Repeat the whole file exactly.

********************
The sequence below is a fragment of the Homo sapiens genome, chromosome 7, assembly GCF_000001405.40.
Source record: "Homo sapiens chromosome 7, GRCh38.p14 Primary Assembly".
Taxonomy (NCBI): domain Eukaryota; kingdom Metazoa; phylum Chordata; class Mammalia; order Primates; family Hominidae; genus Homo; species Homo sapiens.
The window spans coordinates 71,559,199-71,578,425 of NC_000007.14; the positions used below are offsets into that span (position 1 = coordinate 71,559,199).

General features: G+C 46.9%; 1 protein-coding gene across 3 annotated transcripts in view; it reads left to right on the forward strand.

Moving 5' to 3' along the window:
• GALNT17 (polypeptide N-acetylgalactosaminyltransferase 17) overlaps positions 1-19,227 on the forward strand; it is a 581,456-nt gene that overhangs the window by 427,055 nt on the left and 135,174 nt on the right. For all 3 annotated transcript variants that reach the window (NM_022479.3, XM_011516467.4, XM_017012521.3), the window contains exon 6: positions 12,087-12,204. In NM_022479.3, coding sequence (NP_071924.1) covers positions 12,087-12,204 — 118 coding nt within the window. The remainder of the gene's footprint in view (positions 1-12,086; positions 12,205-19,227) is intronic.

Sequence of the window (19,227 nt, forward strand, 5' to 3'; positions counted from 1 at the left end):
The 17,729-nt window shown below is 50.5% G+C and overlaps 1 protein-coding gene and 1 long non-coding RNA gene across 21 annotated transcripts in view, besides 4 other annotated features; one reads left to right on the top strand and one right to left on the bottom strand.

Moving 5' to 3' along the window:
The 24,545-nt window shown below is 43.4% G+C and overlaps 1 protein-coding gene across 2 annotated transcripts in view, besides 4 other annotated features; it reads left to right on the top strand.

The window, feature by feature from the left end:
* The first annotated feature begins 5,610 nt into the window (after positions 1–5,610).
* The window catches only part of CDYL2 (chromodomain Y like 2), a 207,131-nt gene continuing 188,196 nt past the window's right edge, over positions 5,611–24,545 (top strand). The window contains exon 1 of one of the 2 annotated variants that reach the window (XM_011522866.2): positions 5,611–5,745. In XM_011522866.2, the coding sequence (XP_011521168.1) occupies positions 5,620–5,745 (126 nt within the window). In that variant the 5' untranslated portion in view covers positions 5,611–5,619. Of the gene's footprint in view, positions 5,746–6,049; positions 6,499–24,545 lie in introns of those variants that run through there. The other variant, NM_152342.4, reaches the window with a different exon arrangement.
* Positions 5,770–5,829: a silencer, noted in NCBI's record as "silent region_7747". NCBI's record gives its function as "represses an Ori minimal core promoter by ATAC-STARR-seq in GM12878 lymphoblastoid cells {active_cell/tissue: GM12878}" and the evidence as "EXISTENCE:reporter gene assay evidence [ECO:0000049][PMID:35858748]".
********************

The sequence below is a fragment of the Homo sapiens genome, chromosome 7, assembly GCF_000001405.40.
Source record: "Homo sapiens chromosome 7, GRCh38.p14 Primary Assembly".
Taxonomy (NCBI): domain Eukaryota; kingdom Metazoa; phylum Chordata; class Mammalia; order Primates; family Hominidae; genus Homo; species Homo sapiens.
The window spans coordinates 71,559,199-71,578,425 of NC_000007.14; the positions used below are offsets into that span (position 1 = coordinate 71,559,199).

General features: G+C 46.9%; 1 protein-coding gene across 3 annotated transcripts in view; it reads left to right on the forward strand.

Moving 5' to 3' along the window:
• GALNT17 (polypeptide N-acetylgalactosaminyltransferase 17) overlaps positions 1-19,227 on the forward strand; it is a 581,456-nt gene that overhangs the window by 427,055 nt on the left and 135,174 nt on the right. For all 3 annotated transcript variants that reach the window (NM_022479.3, XM_011516467.4, XM_017012521.3), the window contains exon 6: positions 12,087-12,204. In NM_022479.3, coding sequence (NP_071924.1) covers positions 12,087-12,204 — 118 coding nt within the window. The remainder of the gene's footprint in view (positions 1-12,086; positions 12,205-19,227) is intronic.

Sequence of the window (19,227 nt, forward strand, 5' to 3'; positions counted from 1 at the left end):
The 17,729-nt window shown below is 50.5% G+C and overlaps 1 protein-coding gene and 1 long non-coding RNA gene across 21 annotated transcripts in view, besides 4 other annotated features; one reads left to right on the top strand and one right to left on the bottom strand.

Moving 5' to 3' along the window:
The 24,545-nt window shown below is 43.4% G+C and overlaps 1 protein-coding gene across 2 annotated transcripts in view, besides 4 other annotated features; it reads left to right on the top strand.

The window, feature by feature from the left end:
* The first annotated feature begins 5,610 nt into the window (after positions 1–5,610).
* The window catches only part of CDYL2 (chromodomain Y like 2), a 207,131-nt gene continuing 188,196 nt past the window's right edge, over positions 5,611–24,545 (top strand). The window contains exon 1 of one of the 2 annotated variants that reach the window (XM_011522866.2): positions 5,611–5,745. In XM_011522866.2, the coding sequence (XP_011521168.1) occupies positions 5,620–5,745 (126 nt within the window). In that variant the 5' untranslated portion in view covers positions 5,611–5,619. Of the gene's footprint in view, positions 5,746–6,049; positions 6,499–24,545 lie in introns of those variants that run through there. The other variant, NM_152342.4, reaches the window with a different exon arrangement.
* Positions 5,770–5,829: a silencer, noted in NCBI's record as "silent region_7747". NCBI's record gives its function as "represses an Ori minimal core promoter by ATAC-STARR-seq in GM12878 lymphoblastoid cells {active_cell/tissue: GM12878}" and the evidence as "EXISTENCE:reporter gene assay evidence [ECO:0000049][PMID:35858748]".